Also the goal of the Foodgrains Bank
Zero hunger—that’s the goal of Canadian Foodgrains bank, and also the goal of a new initiative launched by the United Nations.
Called the Zero Hunger Challenge, the initiative was launched June 22 by United Nations General Secretary Ban Ki-moon at the Conference on Sustainable Development (Rio +20) in Rio de Janeiro, Brazil.
“In a world of plenty, no one—not a single person—should go hungry,” Ban said at the conference. “I invite all of you to join me in working for a future without hunger.”
Zero hunger “would boost economic growth, reduce poverty and safeguard the environment,” Ban added, calling on world governments and individuals to honour past promises and work together to put an end to hunger. “It would foster peace and stability.
The five main objectives of the Zero Hunger Challenge are to achieve 100 per cent access to adequate food all year round; to end malnutrition in pregnancy and early childhood; to make all food systems sustainable; to increase growth in the productivity and income of smallholders, particularly women; and to achieve a zero rate of food waste.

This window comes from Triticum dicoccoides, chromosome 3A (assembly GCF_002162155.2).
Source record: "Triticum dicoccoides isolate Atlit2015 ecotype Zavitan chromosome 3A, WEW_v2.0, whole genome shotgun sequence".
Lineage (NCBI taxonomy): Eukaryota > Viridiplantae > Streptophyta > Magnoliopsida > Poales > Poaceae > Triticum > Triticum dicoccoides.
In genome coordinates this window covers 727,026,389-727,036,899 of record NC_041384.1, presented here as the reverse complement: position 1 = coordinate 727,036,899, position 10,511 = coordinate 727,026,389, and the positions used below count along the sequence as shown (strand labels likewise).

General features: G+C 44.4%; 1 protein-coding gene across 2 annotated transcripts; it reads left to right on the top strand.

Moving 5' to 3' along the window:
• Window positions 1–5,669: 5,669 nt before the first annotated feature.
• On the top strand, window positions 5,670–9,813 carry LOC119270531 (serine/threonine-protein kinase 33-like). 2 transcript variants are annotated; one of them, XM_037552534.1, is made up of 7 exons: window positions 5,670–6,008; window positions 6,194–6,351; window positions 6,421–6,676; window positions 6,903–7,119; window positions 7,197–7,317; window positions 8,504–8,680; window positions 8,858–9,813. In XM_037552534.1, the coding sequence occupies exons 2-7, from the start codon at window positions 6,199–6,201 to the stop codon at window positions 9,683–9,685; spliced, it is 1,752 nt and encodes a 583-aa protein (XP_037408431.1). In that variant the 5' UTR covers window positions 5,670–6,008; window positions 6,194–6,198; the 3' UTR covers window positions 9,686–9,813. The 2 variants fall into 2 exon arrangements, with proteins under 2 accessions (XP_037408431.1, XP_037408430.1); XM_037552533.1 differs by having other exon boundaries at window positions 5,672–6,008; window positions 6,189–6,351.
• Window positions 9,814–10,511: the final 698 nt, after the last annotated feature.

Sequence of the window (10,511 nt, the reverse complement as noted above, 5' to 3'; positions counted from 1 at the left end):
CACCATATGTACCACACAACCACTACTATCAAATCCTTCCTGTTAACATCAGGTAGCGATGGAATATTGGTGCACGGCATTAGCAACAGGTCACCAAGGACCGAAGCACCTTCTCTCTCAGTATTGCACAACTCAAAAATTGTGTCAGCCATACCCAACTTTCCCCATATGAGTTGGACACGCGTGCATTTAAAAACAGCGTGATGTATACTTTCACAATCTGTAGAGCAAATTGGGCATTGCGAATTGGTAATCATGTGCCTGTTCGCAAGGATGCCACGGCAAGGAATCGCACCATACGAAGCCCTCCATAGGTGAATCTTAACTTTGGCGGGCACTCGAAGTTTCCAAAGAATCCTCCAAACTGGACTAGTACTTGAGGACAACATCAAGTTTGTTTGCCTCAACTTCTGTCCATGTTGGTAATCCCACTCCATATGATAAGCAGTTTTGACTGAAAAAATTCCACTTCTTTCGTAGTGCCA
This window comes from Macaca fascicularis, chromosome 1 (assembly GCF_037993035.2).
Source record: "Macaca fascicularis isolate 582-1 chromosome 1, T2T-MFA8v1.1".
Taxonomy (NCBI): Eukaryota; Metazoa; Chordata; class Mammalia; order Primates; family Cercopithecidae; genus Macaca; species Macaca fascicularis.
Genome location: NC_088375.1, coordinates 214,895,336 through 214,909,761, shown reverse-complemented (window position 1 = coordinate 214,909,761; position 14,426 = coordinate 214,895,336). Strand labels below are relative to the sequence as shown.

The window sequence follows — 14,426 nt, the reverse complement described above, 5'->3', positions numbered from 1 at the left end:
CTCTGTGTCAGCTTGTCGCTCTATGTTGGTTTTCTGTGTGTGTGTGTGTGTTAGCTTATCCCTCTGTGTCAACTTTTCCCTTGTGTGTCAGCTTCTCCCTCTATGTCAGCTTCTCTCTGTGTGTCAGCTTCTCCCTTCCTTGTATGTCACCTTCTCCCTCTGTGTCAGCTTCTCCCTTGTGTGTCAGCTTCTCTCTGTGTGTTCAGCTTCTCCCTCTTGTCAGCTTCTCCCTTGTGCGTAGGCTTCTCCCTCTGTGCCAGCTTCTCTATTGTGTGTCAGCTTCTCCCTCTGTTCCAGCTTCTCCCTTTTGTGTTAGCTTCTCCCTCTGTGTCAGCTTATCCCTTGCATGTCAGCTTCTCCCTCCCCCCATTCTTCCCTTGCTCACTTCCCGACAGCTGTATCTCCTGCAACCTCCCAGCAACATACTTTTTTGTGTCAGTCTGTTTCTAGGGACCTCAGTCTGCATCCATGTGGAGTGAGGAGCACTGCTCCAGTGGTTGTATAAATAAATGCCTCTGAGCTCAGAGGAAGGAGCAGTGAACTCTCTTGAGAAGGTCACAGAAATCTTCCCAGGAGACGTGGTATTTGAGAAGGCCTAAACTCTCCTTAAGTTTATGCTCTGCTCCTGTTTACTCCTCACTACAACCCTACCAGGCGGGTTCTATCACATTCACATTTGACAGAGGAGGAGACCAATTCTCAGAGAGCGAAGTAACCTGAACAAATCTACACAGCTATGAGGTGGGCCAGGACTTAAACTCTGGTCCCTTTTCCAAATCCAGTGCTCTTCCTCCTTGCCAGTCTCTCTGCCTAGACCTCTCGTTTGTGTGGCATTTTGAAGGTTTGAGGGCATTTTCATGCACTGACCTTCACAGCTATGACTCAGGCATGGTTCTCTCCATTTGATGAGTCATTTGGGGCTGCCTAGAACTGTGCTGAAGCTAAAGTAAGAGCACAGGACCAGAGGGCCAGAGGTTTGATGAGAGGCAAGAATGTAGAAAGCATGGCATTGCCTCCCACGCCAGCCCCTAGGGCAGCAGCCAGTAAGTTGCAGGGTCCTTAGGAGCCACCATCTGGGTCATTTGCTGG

The Challenge is supported by the United Nations Food and Agriculture Organization, International Fund for Agricultural Development, World Food Programme, UN Children’s Fund, the World Bank and Bioversity International.
“Big problems call for bold goals,” added FAO Director-General, José Graziano da Silva. “The Zero Hunger Challenge can help us mobilize political commitment, the first step to eradicate hunger.”
For Canadian Foodgrains Bank Executive Director, the Zero Challenge is a welcome initiative.
“The goal of the Foodgrains Bank is to end hunger,” says Cornelius, noting that an estimated 900 million people in the world don’t get enough food to live healthy and productive lives.
“But no one can do it alone. It will take the whole world working together to create a planet where everyone has enough to eat.”
Click here to watch a video of Ban Ki-moon talking about the Zero Hunger Challenge.